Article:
Anyone who does big bidness in Cowtown knows two important rules: Stick your hand out when the city council is writing tax-break checks, and stick your hand into your own pocket to buy some meat on the hoof at the Stock Show every year.
Bidding up some FFA kid’s steer or pig or lamb gives you the right to wear them tall, gaudy boots with your pants tucked in and talk (around the toothpick) about how you’re helpin’ preserve family farms – while also giving you excellent opportunities to rub denim-clad shoulders with the folks who hand out the tax-break money and who know where the next subdivision is going to wipe out another swath of farm and ranchland.
This year, however, sale prices for champion animals failed to continue the past decade’s upward trend. Most prices were at or below last year’s numbers, and the sale price for the champion barrow dropped by more than half. Static doesn’t even know what a barrow is, but it’s too bad that the kid who raised it is seeing his or her expected college fund cut by half. Many observers blamed the homebuilders’ pull-out for the poor showing, given that record numbers of foreclosures can make it tough to justify shelling out $100K for a steer, no matter how purty it is.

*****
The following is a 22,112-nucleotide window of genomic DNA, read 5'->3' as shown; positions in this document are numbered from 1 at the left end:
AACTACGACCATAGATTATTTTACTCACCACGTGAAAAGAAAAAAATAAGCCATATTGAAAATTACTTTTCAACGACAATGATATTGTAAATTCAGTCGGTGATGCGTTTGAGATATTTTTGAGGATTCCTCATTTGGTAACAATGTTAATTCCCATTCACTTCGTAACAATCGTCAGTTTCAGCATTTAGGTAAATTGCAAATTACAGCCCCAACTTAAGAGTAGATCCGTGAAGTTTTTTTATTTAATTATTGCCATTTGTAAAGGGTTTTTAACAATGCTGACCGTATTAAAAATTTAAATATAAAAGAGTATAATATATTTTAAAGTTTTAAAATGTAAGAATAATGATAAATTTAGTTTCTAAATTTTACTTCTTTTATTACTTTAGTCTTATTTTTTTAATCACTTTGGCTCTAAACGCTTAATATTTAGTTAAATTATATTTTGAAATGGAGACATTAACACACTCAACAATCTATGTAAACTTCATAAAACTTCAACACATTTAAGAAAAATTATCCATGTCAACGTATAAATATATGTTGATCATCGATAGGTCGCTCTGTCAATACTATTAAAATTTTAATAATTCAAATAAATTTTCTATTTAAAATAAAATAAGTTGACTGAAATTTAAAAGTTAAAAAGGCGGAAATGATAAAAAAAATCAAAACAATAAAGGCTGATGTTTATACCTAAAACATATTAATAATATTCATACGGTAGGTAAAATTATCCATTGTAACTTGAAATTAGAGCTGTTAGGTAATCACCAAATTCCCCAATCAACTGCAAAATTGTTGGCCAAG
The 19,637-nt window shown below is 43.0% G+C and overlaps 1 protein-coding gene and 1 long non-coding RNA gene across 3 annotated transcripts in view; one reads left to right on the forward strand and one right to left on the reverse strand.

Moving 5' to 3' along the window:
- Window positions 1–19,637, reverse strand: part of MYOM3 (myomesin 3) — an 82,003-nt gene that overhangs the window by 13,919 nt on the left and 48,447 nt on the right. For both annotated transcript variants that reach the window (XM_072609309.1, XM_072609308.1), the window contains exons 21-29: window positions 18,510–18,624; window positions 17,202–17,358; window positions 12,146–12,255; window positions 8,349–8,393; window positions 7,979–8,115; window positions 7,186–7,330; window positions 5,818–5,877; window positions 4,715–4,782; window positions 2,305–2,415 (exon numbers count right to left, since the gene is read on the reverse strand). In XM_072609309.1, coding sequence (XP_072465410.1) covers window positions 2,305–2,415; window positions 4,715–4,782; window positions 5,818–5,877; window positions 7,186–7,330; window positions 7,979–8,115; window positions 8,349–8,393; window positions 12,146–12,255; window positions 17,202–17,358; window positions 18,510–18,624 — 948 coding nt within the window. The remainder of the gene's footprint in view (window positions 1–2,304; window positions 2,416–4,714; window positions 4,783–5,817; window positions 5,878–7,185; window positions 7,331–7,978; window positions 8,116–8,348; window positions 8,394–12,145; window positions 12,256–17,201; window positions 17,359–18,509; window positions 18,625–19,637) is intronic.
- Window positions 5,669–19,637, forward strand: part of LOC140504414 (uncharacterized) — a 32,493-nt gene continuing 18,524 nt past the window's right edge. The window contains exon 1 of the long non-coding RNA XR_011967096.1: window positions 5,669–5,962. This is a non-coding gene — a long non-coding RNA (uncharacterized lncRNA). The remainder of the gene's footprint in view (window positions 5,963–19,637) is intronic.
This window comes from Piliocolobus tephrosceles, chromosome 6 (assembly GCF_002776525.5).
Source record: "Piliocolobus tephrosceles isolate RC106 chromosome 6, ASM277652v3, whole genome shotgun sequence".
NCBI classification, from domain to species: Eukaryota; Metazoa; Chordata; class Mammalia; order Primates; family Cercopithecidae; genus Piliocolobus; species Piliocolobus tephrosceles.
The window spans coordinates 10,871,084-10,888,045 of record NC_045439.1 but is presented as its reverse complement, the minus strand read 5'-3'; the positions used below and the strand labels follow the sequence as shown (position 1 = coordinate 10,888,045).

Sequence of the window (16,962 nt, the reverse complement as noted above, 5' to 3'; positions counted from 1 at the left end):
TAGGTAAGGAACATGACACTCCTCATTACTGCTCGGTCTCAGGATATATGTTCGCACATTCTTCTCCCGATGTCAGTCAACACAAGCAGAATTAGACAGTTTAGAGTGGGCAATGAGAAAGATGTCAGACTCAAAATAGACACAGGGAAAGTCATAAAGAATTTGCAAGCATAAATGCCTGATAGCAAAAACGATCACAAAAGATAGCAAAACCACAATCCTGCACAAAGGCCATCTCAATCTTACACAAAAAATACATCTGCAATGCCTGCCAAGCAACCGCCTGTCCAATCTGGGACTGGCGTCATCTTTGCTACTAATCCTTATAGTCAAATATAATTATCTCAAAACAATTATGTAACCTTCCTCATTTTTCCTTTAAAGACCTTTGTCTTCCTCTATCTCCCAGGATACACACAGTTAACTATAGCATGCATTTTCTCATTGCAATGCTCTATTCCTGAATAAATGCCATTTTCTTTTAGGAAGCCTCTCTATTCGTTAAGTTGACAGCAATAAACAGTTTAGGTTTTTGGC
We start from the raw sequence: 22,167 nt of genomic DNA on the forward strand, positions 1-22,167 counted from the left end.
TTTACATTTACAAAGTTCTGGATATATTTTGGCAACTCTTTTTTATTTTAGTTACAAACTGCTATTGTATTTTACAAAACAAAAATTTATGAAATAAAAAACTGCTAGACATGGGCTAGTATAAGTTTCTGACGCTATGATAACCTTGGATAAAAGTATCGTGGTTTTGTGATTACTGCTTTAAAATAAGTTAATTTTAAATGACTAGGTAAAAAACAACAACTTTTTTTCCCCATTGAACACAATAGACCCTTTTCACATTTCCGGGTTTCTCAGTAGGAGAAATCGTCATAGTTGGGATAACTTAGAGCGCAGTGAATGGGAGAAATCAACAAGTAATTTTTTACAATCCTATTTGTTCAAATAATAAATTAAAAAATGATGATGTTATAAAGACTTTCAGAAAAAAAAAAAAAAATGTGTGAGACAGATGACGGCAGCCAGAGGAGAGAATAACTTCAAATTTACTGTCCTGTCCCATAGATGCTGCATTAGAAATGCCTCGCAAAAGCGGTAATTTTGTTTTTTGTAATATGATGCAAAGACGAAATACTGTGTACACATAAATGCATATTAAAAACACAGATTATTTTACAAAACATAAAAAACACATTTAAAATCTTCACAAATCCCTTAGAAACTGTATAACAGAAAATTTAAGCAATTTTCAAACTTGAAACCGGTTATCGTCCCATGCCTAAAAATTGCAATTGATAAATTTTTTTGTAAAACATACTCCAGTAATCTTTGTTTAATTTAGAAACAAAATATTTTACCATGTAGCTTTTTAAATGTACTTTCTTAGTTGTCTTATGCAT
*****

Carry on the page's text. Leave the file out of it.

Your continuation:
But hey, real estate poormouthing aside, there are some rich new kids on the block in Fort Worth these days. Surely those fine upstanding folks who are pulling fortunes out of the ground in neighborhoods all over this part of the country are putting some of it back into the community, right? Indeed, XTO Energy got into the game and spent $185,000 for the grand champion steer. But other big gas players like Devon and Chesapeake stayed on the sidelines. Chesapeake buys all those TV commercials and billboards and ads on the sides of on buses telling us how gas drilling is beneficial for Cowtown – couldn’t they have ponied up a few thousand for a world-class wether (that’s a goat, Ropers) or a magnificent merino? Baaad form, boys.